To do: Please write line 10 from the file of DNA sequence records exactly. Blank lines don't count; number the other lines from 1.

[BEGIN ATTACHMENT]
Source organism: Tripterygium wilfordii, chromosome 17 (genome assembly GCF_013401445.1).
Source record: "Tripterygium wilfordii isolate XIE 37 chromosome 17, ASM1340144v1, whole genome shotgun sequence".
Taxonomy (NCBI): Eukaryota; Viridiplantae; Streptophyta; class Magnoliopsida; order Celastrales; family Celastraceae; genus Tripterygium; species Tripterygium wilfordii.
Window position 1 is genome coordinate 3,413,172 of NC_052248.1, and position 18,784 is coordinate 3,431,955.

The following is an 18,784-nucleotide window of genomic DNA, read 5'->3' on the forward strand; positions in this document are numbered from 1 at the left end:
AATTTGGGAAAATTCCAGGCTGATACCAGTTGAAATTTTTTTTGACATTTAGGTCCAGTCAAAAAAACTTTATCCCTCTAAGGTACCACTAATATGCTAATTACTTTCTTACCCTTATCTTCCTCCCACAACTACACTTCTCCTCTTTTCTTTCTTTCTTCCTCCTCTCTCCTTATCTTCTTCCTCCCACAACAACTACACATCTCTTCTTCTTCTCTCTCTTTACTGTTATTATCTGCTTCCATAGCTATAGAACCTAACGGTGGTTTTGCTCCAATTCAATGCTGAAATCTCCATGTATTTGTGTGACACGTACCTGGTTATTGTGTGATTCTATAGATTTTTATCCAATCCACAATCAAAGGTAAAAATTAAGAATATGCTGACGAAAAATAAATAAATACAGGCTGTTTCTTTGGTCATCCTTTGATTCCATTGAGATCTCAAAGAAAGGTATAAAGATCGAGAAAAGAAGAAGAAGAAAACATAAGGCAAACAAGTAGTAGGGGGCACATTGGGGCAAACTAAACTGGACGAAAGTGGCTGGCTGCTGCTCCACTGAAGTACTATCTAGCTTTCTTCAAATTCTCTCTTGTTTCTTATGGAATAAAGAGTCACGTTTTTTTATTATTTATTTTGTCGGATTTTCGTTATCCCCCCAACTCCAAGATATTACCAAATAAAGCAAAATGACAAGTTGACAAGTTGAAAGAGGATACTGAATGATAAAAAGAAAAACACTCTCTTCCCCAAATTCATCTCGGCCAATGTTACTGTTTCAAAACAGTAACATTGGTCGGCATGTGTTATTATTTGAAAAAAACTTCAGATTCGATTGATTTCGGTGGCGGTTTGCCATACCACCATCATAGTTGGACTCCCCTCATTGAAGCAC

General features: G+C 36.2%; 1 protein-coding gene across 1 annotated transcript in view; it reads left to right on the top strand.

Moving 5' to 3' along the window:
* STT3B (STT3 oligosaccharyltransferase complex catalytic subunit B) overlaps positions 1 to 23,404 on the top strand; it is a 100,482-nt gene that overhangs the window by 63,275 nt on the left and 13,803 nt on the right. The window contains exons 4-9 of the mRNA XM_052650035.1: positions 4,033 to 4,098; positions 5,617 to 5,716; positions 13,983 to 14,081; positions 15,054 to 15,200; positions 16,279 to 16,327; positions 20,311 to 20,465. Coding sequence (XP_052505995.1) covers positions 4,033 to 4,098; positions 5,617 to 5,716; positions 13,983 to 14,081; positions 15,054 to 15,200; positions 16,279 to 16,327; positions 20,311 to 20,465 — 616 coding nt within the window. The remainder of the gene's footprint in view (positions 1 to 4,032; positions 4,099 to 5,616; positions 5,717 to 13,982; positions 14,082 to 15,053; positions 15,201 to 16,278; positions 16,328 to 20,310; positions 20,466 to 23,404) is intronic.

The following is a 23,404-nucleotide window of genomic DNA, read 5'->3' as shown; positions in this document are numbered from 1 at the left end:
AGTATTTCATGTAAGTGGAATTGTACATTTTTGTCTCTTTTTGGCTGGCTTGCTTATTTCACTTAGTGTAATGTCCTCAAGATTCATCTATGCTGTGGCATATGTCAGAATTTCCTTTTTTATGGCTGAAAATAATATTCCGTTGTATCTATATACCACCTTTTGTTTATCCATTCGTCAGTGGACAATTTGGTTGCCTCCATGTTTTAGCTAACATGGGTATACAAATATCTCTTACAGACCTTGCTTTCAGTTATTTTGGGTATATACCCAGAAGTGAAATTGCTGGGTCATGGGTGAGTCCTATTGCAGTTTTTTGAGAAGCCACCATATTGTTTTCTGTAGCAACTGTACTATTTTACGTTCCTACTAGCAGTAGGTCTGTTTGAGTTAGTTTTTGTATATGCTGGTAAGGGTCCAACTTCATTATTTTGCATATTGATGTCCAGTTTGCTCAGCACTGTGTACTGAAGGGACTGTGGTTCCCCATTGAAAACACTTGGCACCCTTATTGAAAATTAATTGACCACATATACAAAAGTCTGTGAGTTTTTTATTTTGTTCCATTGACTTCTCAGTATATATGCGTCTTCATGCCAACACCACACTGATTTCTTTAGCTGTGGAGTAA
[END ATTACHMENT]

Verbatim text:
The following is a 23,404-nucleotide window of genomic DNA, read 5'->3' as shown; positions in this document are numbered from 1 at the left end: